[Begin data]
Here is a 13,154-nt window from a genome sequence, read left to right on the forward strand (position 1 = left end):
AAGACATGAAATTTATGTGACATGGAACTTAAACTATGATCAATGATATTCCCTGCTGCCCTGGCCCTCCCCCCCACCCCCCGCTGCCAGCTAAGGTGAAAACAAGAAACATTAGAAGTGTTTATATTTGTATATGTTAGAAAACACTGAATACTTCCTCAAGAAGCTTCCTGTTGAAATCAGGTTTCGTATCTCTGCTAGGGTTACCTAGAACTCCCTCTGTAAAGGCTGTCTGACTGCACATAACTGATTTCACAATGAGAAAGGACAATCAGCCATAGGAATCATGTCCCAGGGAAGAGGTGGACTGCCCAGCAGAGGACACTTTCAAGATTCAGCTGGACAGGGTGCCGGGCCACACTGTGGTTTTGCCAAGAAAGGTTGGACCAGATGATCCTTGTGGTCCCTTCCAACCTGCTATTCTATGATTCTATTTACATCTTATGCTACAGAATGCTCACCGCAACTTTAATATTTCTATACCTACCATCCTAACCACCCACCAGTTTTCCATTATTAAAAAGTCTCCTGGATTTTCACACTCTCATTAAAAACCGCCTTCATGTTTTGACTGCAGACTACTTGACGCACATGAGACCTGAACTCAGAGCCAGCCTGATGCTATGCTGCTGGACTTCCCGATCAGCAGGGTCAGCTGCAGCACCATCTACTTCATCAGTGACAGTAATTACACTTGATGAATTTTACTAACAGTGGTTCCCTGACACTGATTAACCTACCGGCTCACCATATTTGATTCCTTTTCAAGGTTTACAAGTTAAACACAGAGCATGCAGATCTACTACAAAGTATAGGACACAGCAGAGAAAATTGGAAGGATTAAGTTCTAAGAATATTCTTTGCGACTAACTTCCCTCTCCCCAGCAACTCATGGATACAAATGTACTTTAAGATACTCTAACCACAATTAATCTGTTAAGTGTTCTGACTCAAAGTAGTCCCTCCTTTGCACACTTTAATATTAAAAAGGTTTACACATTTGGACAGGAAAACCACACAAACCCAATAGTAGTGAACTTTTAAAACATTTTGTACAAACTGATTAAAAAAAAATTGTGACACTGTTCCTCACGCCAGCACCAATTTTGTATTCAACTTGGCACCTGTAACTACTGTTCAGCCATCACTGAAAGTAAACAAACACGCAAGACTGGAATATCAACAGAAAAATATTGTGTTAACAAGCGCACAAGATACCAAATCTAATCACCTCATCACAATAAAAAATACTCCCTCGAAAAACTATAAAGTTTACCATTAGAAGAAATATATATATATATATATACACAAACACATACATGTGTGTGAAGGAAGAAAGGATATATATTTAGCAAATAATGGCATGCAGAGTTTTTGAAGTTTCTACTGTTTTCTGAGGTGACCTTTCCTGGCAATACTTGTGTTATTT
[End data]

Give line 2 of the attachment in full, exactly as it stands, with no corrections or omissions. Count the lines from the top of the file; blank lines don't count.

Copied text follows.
AAGACATGAAATTTATGTGACATGGAACTTAAACTATGATCAATGATATTCCCTGCTGCCCTGGCCCTCCCCCCCACCCCCCGCTGCCAGCTAAGGTGAAAACAAGAAACATTAGAAGTGTTTATATTTGTATATGTTAGAAAACACTGAATACTTCCTCAAGAAGCTTCCTGTTGAAATCAGGTTTCGTATCTCTGCTAGGGTTACCTAGAACTCCCTCTGTAAAGGCTGTCTGACTGCACATAACTGATTTCACAATGAGAAAGGACAATCAGCCATAGGAATCATGTCCCAGGGAAGAGGTGGACTGCCCAGCAGAGGACACTTTCAAGATTCAGCTGGACAGGGTGCCGGGCCACACTGTGGTTTTGCCAAGAAAGGTTGGACCAGATGATCCTTGTGGTCCCTTCCAACCTGCTATTCTATGATTCTATTTACATCTTATGCTACAGAATGCTCACCGCAACTTTAATATTTCTATACCTACCATCCTAACCACCCACCAGTTTTCCATTATTAAAAAGTCTCCTGGATTTTCACACTCTCATTAAAAACCGCCTTCATGTTTTGACTGCAGACTACTTGACGCACATGAGACCTGAACTCAGAGCCAGCCTGATGCTATGCTGCTGGACTTCCCGATCAGCAGGGTCAGCTGCAGCACCATCTACTTCATCAGTGACAGTAATTACACTTGATGAATTTTACTAACAGTGGTTCCCTGACACTGATTAACCTACCGGCTCACCATATTTGATTCCTTTTCAAGGTTTACAAGTTAAACACAGAGCATGCAGATCTACTACAAAGTATAGGACACAGCAGAGAAAATTGGAAGGATTAAGTTCTAAGAATATTCTTTGCGACTAACTTCCCTCTCCCCAGCAACTCATGGATACAAATGTACTTTAAGATACTCTAACCACAATTAATCTGTTAAGTGTTCTGACTCAAAGTAGTCCCTCCTTTGCACACTTTAATATTAAAAAGGTTTACACATTTGGACAGGAAAACCACACAAACCCAATAGTAGTGAACTTTTAAAACATTTTGTACAAACTGATTAAAAAAAAATTGTGACACTGTTCCTCACGCCAGCACCAATTTTGTATTCAACTTGGCACCTGTAACTACTGTTCAGCCATCACTGAAAGTAAACAAACACGCAAGACTGGAATATCAACAGAAAAATATTGTGTTAACAAGCGCACAAGATACCAAATCTAATCACCTCATCACAATAAAAAATACTCCCTCGAAAAACTATAAAGTTTACCATTAGAAGAAATATATATATATATATATACACAAACACATACATGTGTGTGAAGGAAGAAAGGATATATATTTAGCAAATAATGGCATGCAGAGTTTTTGAAGTTTCTACTGTTTTCTGAGGTGACCTTTCCTGGCAATACTTGTGTTATTT